APRA looking to finalise its new remuneration framework

Tuesday, 23 February 2021

In response to the Banking Royal Commission, APRA put out a draft prudential standard that would have required boards to individually approve remuneration for certain highly paid material risk takers and mandated that 50 per cent of variable remuneration be based on non-financial measures.

The AICD opposed much of that standard and you can read our earlier submission here.

As a result of the AICD’s representations, as well as that by other stakeholders, APRA amended the draft standard and put out a new standard for consultation. The amended standard:

  • streamlined the board’s oversight role and clarified that boards do not have to approve individual remuneration outcomes, but rather will be required to approve on a cohort basis;
  • replaced the proposed 50 per cent cap on financial measures for variable remuneration with a requirement that ’material weight’ be assigned to non-financial measures;
  • moved to a more principles-based approach and reduce requirements for non- Significant Financial Institutions (SFI); and
  • reduced the minimum deferral periods.

The AICD welcomed APRA’s changes to its draft standard. We remained supportive of APRA’s objective to engage in stronger supervision of remuneration frameworks and focus on non-financial risk management.

The AICD considers it critical that boards retain responsibility and accountability for structuring executive remuneration and setting remuneration frameworks that are tailored to their organisation’s strategy and risk profile.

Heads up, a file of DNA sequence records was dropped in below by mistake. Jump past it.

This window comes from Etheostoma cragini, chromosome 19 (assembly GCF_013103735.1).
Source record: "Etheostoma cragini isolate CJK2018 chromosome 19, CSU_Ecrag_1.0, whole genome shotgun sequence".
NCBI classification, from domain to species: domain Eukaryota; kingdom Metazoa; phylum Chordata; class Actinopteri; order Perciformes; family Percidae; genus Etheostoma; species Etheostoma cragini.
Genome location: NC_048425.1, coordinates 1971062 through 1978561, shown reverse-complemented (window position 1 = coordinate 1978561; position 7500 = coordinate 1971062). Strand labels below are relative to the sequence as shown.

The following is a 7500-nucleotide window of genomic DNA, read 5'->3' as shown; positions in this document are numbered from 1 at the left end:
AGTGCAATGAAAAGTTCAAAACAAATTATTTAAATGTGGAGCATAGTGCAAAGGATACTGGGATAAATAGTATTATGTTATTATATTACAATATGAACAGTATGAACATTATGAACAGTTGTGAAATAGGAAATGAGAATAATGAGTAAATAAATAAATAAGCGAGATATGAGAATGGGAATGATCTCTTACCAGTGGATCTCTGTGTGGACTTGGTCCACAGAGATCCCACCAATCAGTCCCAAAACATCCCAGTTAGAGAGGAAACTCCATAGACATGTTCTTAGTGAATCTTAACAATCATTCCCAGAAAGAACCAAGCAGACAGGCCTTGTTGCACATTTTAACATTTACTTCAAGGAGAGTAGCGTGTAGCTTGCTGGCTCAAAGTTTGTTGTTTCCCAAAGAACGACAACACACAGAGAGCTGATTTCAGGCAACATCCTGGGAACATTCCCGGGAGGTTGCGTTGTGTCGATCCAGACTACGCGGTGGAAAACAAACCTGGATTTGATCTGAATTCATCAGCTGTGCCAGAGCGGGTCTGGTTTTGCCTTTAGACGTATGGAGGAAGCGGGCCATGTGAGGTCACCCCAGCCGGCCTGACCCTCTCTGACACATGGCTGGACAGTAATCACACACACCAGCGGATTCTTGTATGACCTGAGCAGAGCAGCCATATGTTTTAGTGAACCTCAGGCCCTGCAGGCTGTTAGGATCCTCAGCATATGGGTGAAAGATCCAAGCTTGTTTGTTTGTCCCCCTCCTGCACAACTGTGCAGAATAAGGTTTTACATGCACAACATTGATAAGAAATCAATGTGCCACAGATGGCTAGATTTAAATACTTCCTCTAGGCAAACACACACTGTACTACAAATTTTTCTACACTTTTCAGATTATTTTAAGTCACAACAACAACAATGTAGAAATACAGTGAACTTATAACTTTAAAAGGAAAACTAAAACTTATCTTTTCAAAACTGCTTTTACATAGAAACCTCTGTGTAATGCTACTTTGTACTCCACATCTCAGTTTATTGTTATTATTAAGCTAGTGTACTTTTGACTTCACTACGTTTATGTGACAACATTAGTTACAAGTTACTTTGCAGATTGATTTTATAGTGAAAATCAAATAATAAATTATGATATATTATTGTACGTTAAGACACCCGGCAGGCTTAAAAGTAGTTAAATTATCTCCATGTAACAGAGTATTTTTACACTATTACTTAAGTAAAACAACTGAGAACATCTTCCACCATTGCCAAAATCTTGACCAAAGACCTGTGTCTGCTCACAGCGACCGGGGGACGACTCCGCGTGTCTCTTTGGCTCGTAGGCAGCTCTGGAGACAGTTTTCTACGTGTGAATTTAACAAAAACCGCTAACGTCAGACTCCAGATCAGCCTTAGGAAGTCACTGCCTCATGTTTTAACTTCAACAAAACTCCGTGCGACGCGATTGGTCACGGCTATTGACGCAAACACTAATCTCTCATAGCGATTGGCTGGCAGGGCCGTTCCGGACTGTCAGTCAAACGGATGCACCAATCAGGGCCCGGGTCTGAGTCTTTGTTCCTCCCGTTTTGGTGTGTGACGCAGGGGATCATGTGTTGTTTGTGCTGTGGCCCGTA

Our submission focussed on some concerns we still retained with the draft standard:

  • the level of reporting expected to the board remuneration committee, which is at odds with our understanding of recent regulatory review findings that information flows should be focused on quality over quantity;
  • the lengthy deferral periods that are proposed to apply to all APRA-regulated entities, which continues to remain out of step with international practice;
  • the prescriptive and mandatory criteria for the application of clawback, which does not fully recognise the complexity of the relevant employment law considerations;
  • the broad definition of an SFI which establishes too low a threshold relative to the Banking Executive Accountability Regime (BEAR); and
  • the lack of a more tailored application to RSE Licensees and mutuals, which does not recognise that variable remuneration is less common and complex in the superannuation and mutual bank sectors.

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